And He’s helped Israel according to the promises made to Abraham and his descendants.
Isn’t Mary’s song about God fulfilling the promises he made, not only to Abraham, Isaac and Jacob, but also by the prophets, Isaiah, Jeremiah, Micah, Amos and them all.
God will re-order society. God will bring about a more just society. God will wipe away tears and offer healing and hope. And not just to those who have resources. God will send his Son to be the resource for millions! This baby who will form inside of Mary will call all of us to be a part of God’s care for our world.
That’s what this baby whom Mary will bring into our world will be all about. That was what Jesus asked John’s disciples to report back to their boss.
And when we ask, “What is this time of year all about? What are we to be about as the people of Jesus Christ? These things become our agenda, too.
Peace on Earth. That was the angels’ songs. But peace on earth isn’t a magic thing that transforms us into calm and caring souls overnight. Peace on earth arrives when all God’s people, folks from every corner of the earth have the things they need for life and well-being. Peace comes when the distribution of resources is such that everyone gets a piece of the pie—maybe not a completely equal piece, but a piece that offers life.
Jesus arrives into our world to offer that peace and hope and healing.
Jesus, are you the one? Of course he’s the one. That’s what our faith tells us. That’s what John’s disciples reported back to him once they had an opportunity to think about it. That’s what we are called to be about.
John might have been the first to ask the question, but it’s been asked millions of times throughout the ages. It continues to be asked, and now we come together to live that answer. To be a part of God’s healing and hope in our world to sing our own songs of praise and peace into our community. Come Lord, Jesus. Amen.
*HYMN Gentle Mary Laid Her Child #27
(You may be seated.)
CALL TO OFFERING
RECEIVING OUR GIFTS
PRAYER OF THANKS AND COMMITTAL
*DOXOLOGY Praise God from Whom All Blessings Flow #592
*HYMN We Come as Guests Invited #517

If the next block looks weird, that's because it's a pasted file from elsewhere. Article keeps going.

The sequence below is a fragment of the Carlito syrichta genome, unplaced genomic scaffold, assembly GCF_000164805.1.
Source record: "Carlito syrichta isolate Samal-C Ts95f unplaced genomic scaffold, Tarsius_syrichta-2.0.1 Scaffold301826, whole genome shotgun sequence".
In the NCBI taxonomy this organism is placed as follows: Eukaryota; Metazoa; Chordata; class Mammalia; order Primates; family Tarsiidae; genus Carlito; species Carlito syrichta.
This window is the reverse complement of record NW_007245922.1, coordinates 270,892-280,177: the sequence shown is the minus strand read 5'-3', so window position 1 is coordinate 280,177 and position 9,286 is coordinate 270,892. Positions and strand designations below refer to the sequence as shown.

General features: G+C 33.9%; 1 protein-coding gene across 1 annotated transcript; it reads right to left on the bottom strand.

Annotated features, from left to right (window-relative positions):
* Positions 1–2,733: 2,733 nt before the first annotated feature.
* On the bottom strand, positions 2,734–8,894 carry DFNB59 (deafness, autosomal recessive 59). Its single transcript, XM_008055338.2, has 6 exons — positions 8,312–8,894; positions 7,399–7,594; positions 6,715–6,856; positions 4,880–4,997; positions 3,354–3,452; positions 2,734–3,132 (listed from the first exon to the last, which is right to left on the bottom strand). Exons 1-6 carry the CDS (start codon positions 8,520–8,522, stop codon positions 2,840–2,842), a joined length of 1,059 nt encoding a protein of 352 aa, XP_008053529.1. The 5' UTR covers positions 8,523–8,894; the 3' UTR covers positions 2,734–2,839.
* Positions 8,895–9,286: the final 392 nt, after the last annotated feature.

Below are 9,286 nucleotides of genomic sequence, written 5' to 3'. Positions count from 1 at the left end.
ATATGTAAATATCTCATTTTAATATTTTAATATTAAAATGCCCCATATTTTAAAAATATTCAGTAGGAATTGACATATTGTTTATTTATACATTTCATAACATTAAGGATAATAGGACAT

(You may be seated.)
INVITATION TO THE LORD’S TABLE
THE GREAT THANKSGIVING
Leader: Wonderful Counselor, Mighty God, Eternal Father, Prince of Peace.
People: Emmanuel, Messiah, Savior, Lord, Jesus.
Leader: All of these names and titles are for the Son of God who comes to us, a people who walk in darkness.
People: You come, O Lord, to shine the light of God into our lives and to offer us the gift of joy and peace and fulfillment.
Leader: From the stable in Bethlehem, lit with starlight, filled with the wonder of shepherds, you journeyed through the land spreading God’s love to all who would receive you. For our sins you suffered. For our failings you were nailed to that cross on Golgotha. But God lifted you from the grave and now you come to us, your people where ever we gather in your name, even to this small church in Clinton, Iowa.
People: Come, Lord Jesus to this place, to this table, to our messed up, upside down lives.
Leader: Come, Lord Jesus and offer to us that peace that was promised so long ago.
People: We come to your table eagerly, and we joyfully drink from the cup of life. We feast on the bread which is your body broken for us.
Leader: Help us to stop and listen. Help us to hear you in the silence of our hearts. Help us to release our tight grip upon the illusion of our control.
People: We invite you to take the reins of our lives. Help us to sing your praise and to follow where you will lead us, always knowing your presence along the way,
Leader: Welcome Wonderful Counselor, Mighty God, Eternal Father, Prince of Peace.
People: Welcome Emmanuel, Messiah, Savior, Lord, Jesus.
All: Thank you, Lord. Amen
RECEIVING THE BREAD AND CUP
Our Father, who art in heaven, hallowed be thy name,
thy kingdom come, thy will be done, on earth as it is in heaven.
Give us this day our daily bread.
Forgive us our debts, as we forgive our debtors;
and lead us not into temptation, but deliver us from evil.
For thine is the kingdom, and the power, and the glory, now and forever. Amen.
HYMN Joy To the World #40
*CHARGE & BLESSING
* Sections of the service preceded with * are times to stand if you are able to do so.
Bold text is to be read together aloud as a congregation.
Presbyterians practice open communion which means anyone who seeks to be in a relationship with Christ is welcome at the table regardless of denomination, age, or status. The communion elements are already in your pew, and you will be instructed when to eat the wafer and when to drink the juice.